Delirium Tremens (DT) can be a life-threatening condition. Learn more about the risk factors, symptoms, and treatment options and how to get help with recovery from an alcohol addiction.
What Is Delirium Tremens?
A well-documented phenomenon for which there is a medical history dating back over 200 years, Delirium Tremens (DT) is a term that is used to refer to the most severe form of alcohol withdrawal. Also called alcohol withdrawal delirium, DT is not to be taken lightly by those suffering from an alcohol use disorder. The condition can be deadly. If you notice the signs of DT in yourself or in a loved one, stop reading and call 911 immediately.
What Are The Signs?
Symptoms of DT have been known to appear after an individual has spent roughly 48 hours withdrawing from alcohol. Signs that someone is currently going through alcohol withdrawal include:
- Tremors in the extremities
- Nervousness, from mild stress all the way up to panic attacks
- Gastrointestinal upset
- Excessive perspiration
Presence of the above symptoms may indicate alcohol withdrawal, which could lead to DT if it’s a particularly serious case where extremely heavy amounts of alcohol have been consumed over a prolonged period of time. The symptoms of DT include:
- Profound confusion
- The feeling of bugs crawling in or around the skin
- Delusions somewhat similar to schizophrenia
- Autonomic hyperactivity (an over-excitement of the nervous system that may result in sweating, a fast heartbeat, or an extreme change in body temperature)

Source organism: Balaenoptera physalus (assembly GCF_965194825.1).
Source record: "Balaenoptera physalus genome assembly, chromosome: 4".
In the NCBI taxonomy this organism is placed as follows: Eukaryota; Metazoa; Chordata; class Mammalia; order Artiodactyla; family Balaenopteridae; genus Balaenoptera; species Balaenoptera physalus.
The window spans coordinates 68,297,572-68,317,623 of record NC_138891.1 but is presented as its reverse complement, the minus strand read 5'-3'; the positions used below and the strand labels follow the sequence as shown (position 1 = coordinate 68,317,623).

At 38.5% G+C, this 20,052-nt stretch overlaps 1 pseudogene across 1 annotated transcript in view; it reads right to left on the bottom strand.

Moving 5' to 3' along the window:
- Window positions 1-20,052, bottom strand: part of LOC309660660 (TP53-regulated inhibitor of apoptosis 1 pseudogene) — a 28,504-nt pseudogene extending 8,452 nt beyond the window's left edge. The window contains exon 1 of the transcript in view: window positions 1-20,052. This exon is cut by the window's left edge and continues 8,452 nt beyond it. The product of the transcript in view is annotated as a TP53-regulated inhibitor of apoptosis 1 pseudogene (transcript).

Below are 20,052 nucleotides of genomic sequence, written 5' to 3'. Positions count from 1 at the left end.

- Cardiovascular collapse, which leads to unconsciousness and eventually death
After onset, DT can last as long as 5 days. These symptoms constitute a medical emergency, as DT becomes fatal in more than a third of its cases. If someone going through withdrawal begins presenting with the above symptoms, they need to see a medical professional immediately.
Who Is At Risk?
One must be going through alcohol withdrawal in order to experience DT. Fortunately, the condition is extremely rare, occurring at most in 3-5% of individuals who abuse alcohol. With that in mind, some of the risk factors that increase the chances one will be afflicted with DT are below.
- Someone who has experienced DT before is more likely to go through DT again in the future.
- Individuals who have previously had a seizure may be more at risk for DT.
- Those who have already gone through alcohol withdrawal once before are more prone to DT.
- People suffering from an electrolyte imbalance are more susceptible to DT.
- Those with simultaneously-occurring diseases or infections may be more at risk for DT.
- Individuals who have recently suffered a head injury could be more at risk for DT.
- DT tends to be observed more commonly in adult men, especially those who are white, younger, and either single or divorced.
What’s Happening In The Brain of Someone With Delirium Tremens?